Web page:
Do any of my other photos from yesterday play like an animal?

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Don’t be shy …. please play like an animal, here and now, by leaving a comment below.

Before I work out like an animal at cardiac rehab, I have time to share this play-like-an-animal music:

 

Playful thanks to all the animals who helped me create today’s post and to you — of course! — no matter how you’re playing or working today.

 

 

Categories: personal growth, photojournalism | Tags: , , , , , , , | 41 Comments

Day 1427: PTSD

Because I’ve experienced several traumatizing events in my life, starting when I was a child, I have been given the diagnosis of  PTSD (Post-Traumatic Stress Disorder).

However,  I also have Psychological Training for Surviving Disasters AND  Pretty Thorough Skills for Durability.

When Practiced, Those Suffice Dependably.

I am now Prepared To Share Different PTSDs I’ve been experiencing recently:

  • Post-Thoracotomy Stress Disorder
  • Pacemaker Transplant Stress Disorder
  • Pain Tolerating Stress Disorder
  • Physical Tasks Stress Disorder
  • Painfully Taking Stairs Disorder
  • Political Talk Stress Disorder
  • Post-Trump Stress Disorder
  • Pre-Trump Stress Disorder
  • Presidential Terror Stress Disorder

To relieve my various PTSDs, yesterday I Photographed These Scenes Deliberately:

 

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Do you have Photographically Tired Stress Disorder or any other form of PTSD now, my Patient, Terrific, Stupendously Dear readers?

Here‘s a PTSD song by Joe Bachman:

 

Peace, Thanks, Sincerity, and Devotedness.

 

Categories: personal growth, photojournalism | Tags: , , , , , , , , , , | 35 Comments

Day 1426: What’s important?

What’s important?

Is it important that I’m returning to work next week after a two-month medical leave?

Is it important who occupies the White House?

Is it important that I make my own t-shirts?

Is it important that Fidel Castro died?

Is it important that I blog everyday, unless I am incapable of doing so?

Is nature important?

Is television important?

Is kindness important?

Are cupcakes important?

Is communication important?

Are pets important?

Are holidays important?

Are possessions important?

Are celebrities important?

Are you important?

Am I important?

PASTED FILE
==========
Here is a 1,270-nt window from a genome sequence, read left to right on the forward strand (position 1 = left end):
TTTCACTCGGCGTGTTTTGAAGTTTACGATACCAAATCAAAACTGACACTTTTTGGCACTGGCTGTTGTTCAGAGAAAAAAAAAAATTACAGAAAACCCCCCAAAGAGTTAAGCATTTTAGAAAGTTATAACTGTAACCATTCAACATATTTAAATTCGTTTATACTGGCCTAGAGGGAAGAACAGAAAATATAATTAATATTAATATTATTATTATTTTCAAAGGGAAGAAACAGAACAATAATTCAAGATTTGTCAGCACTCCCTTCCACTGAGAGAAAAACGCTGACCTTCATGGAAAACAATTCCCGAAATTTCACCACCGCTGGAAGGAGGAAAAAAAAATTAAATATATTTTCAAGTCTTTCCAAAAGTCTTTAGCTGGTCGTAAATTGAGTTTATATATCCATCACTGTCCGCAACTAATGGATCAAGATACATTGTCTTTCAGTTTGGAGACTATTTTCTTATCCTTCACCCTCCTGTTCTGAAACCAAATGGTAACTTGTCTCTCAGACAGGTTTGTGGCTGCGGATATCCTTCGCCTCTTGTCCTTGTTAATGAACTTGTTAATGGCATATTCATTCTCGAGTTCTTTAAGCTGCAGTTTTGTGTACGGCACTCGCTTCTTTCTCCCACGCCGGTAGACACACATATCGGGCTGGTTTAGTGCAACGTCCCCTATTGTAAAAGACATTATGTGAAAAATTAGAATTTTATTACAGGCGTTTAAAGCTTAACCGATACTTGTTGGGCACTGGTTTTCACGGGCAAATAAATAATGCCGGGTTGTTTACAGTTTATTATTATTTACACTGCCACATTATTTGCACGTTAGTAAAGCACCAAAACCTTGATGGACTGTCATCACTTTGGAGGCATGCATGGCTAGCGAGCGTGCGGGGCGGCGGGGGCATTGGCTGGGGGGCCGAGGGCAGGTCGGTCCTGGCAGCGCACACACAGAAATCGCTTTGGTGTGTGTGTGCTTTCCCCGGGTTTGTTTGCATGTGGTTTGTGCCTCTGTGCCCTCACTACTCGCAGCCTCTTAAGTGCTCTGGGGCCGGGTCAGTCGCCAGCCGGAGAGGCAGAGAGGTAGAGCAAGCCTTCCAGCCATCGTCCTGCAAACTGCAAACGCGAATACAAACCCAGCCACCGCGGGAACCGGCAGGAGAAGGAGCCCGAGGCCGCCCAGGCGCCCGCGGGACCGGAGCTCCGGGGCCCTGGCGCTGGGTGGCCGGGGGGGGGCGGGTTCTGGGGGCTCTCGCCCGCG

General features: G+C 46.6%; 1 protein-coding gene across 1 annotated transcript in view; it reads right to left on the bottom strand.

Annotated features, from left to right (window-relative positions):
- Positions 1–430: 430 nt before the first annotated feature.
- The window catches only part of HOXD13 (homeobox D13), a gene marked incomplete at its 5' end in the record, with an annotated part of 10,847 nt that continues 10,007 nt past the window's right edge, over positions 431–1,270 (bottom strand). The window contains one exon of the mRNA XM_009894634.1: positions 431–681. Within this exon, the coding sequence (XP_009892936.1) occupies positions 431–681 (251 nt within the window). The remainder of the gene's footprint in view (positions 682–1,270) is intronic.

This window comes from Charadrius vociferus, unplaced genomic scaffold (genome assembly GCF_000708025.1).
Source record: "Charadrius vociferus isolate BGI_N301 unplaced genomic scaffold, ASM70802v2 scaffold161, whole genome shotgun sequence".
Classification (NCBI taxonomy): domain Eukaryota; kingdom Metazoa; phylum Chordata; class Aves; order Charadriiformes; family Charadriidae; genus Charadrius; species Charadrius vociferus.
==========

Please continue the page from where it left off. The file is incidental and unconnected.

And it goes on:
Are people who are different from you and me important?

Are any of my photos from yesterday important?

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Is it important that I watched Carrie Fisher on Stephen Colbert‘s Late Show and then in The Empire Strikes Back yesterday?

Is it important what music I include in these posts?

 

What’s important to me is what’s important to you, here and now.

Important thanks to all the important ones who contributed to this post and to you — of course! — because you are important, no matter what you think or feel.

Categories: personal growth, photojournalism | Tags: , , , , , , , , , , | 38 Comments

Day 1425: Family

Yesterday, I spent many hours with my boyfriend Michael’s family celebrating Thanksgiving.

Here’s  the family of photos I took at his sister’s home and his brother’s home.  Which ones say “family” to you?

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Kayla, the daughter of  Michael’s brother John (a/k/a Moe) IS awesome and yesterday she and I had a conversation, surrounded by her family,  about the pros and cons of marriage.  If I did marry into that family, I’d certainly have lots of blogging material.

What family music would you include here?

Fantastic thanks to Michael’s family including his siblings Lydia, Steve, Martin, and John; to his niece Kayla and the rest of his extended family;  to friends of the Malone family;  to Sister Sledge; to everyone else who helped me create this family-valued post;  and to you — of course! — for being a member of my blogging family, here and now.

Categories: personal growth, photojournalism, Thanksgiving | Tags: , , , , , , | 25 Comments